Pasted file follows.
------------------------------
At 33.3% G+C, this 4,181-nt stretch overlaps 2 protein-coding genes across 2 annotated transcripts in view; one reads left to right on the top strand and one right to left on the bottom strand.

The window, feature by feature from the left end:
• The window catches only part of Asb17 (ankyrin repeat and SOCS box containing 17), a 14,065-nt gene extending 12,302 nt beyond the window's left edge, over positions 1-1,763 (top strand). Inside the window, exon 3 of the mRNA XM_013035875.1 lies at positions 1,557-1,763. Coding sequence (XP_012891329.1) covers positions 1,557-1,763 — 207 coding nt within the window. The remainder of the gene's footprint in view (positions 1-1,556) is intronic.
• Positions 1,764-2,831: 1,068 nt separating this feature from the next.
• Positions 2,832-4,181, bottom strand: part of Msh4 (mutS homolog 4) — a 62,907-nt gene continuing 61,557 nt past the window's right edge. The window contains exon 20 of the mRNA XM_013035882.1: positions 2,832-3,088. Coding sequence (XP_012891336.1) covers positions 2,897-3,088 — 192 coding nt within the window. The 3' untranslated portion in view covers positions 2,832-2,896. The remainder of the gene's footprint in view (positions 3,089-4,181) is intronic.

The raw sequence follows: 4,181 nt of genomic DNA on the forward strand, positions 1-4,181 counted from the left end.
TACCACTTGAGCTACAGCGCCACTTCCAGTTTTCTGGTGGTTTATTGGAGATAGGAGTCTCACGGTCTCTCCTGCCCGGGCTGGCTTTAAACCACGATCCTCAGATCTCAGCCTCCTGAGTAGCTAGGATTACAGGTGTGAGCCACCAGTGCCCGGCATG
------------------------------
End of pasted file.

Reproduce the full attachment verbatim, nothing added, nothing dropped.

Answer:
At 33.3% G+C, this 4,181-nt stretch overlaps 2 protein-coding genes across 2 annotated transcripts in view; one reads left to right on the top strand and one right to left on the bottom strand.

The window, feature by feature from the left end:
• The window catches only part of Asb17 (ankyrin repeat and SOCS box containing 17), a 14,065-nt gene extending 12,302 nt beyond the window's left edge, over positions 1-1,763 (top strand). Inside the window, exon 3 of the mRNA XM_013035875.1 lies at positions 1,557-1,763. Coding sequence (XP_012891329.1) covers positions 1,557-1,763 — 207 coding nt within the window. The remainder of the gene's footprint in view (positions 1-1,556) is intronic.
• Positions 1,764-2,831: 1,068 nt separating this feature from the next.
• Positions 2,832-4,181, bottom strand: part of Msh4 (mutS homolog 4) — a 62,907-nt gene continuing 61,557 nt past the window's right edge. The window contains exon 20 of the mRNA XM_013035882.1: positions 2,832-3,088. Coding sequence (XP_012891336.1) covers positions 2,897-3,088 — 192 coding nt within the window. The 3' untranslated portion in view covers positions 2,832-2,896. The remainder of the gene's footprint in view (positions 3,089-4,181) is intronic.

The raw sequence follows: 4,181 nt of genomic DNA on the forward strand, positions 1-4,181 counted from the left end.
TACCACTTGAGCTACAGCGCCACTTCCAGTTTTCTGGTGGTTTATTGGAGATAGGAGTCTCACGGTCTCTCCTGCCCGGGCTGGCTTTAAACCACGATCCTCAGATCTCAGCCTCCTGAGTAGCTAGGATTACAGGTGTGAGCCACCAGTGCCCGGCATG